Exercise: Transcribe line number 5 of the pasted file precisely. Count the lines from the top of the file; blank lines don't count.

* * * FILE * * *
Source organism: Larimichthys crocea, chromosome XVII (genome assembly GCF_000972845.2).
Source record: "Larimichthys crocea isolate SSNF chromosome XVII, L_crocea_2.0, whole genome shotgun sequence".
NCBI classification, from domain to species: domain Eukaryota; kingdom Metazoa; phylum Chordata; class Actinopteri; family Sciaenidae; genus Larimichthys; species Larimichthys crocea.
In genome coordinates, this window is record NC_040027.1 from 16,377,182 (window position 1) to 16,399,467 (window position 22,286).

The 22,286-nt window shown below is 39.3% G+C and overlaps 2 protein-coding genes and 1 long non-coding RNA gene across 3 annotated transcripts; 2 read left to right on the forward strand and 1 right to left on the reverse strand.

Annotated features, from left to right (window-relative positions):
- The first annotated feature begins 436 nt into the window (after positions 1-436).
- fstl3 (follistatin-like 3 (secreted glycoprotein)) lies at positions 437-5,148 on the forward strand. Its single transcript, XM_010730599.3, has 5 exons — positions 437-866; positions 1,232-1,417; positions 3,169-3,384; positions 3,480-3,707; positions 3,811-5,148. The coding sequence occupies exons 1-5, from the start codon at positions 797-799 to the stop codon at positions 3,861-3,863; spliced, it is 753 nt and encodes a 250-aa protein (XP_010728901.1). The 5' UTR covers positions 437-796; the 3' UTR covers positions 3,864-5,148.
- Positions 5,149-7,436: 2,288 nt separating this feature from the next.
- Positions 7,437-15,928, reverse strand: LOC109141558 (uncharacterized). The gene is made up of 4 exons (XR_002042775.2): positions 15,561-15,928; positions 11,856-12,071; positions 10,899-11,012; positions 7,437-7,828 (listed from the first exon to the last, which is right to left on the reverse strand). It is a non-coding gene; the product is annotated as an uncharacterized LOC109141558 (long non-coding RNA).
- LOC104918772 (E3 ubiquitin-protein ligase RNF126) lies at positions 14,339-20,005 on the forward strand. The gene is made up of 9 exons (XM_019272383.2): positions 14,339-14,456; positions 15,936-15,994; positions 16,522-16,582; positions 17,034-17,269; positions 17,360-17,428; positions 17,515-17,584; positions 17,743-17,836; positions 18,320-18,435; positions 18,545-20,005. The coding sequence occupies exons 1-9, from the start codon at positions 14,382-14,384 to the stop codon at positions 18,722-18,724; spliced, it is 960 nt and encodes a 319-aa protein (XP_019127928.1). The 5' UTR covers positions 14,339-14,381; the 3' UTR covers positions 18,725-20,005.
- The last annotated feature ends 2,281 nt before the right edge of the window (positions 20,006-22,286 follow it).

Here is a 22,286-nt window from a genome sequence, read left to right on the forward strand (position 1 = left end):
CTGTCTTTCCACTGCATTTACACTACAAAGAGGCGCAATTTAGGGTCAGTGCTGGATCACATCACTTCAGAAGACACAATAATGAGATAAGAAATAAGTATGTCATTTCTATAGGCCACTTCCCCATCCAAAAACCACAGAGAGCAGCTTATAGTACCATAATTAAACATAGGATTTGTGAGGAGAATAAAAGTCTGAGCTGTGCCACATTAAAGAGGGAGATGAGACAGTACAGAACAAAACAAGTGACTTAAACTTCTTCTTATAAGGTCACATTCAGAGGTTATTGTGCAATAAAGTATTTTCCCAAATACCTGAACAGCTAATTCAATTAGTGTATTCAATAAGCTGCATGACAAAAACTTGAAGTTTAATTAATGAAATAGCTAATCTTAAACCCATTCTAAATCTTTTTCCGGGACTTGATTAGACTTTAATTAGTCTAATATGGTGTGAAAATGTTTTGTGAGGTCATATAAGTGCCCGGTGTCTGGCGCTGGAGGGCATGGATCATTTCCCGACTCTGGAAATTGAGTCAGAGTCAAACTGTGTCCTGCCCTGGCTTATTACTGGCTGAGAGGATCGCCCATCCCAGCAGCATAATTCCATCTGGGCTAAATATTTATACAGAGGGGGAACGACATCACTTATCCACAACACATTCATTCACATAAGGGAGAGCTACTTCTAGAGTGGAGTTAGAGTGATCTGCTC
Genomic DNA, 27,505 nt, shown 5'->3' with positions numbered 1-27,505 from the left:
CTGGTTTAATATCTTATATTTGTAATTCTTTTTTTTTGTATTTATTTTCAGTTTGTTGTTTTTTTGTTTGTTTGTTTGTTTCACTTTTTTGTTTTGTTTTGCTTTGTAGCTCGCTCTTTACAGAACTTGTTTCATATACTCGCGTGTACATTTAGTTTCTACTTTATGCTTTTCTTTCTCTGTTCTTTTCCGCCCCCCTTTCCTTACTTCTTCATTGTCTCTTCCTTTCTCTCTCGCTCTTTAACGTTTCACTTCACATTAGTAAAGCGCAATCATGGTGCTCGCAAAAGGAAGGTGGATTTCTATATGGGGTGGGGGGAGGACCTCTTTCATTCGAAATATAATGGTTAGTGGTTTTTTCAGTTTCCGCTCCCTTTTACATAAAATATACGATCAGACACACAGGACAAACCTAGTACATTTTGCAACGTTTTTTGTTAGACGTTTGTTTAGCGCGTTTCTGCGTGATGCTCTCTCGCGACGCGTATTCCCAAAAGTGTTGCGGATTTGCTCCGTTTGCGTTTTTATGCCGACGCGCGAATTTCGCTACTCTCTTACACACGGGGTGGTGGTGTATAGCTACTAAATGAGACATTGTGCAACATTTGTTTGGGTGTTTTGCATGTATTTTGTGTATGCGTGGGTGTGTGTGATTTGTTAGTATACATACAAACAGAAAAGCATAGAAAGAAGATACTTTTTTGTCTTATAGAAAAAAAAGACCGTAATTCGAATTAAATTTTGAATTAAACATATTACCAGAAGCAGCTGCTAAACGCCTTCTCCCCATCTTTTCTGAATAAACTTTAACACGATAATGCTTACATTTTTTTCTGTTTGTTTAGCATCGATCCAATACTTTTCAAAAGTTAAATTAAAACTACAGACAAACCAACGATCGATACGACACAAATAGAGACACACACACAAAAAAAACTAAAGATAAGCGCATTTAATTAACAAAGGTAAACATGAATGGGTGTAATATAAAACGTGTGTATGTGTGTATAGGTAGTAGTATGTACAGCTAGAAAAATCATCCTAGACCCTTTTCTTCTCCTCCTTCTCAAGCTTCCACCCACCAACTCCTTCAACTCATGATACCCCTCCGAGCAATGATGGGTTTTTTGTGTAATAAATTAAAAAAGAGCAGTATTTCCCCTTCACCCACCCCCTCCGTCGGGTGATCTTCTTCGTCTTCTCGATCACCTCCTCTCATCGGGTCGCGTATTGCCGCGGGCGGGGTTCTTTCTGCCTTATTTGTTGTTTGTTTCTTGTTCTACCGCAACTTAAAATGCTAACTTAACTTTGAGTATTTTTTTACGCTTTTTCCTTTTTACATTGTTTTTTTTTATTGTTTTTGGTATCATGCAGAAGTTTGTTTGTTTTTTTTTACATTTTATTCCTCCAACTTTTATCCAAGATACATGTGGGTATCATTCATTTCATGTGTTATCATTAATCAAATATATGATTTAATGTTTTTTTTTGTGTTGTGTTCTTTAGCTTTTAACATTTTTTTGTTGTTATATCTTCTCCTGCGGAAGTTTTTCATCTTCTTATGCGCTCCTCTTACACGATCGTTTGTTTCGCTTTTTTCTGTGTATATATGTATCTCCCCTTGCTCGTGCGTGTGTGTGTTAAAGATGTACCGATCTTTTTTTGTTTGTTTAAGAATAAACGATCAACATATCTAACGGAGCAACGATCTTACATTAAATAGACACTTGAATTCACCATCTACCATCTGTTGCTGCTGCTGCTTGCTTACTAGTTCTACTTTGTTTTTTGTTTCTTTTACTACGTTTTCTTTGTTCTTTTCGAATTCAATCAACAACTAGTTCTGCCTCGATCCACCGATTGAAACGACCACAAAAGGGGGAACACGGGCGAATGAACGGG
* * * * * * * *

The 22,286-nt window shown below is 39.3% G+C and overlaps 2 protein-coding genes and 1 long non-coding RNA gene across 3 annotated transcripts; 2 read left to right on the forward strand and 1 right to left on the reverse strand.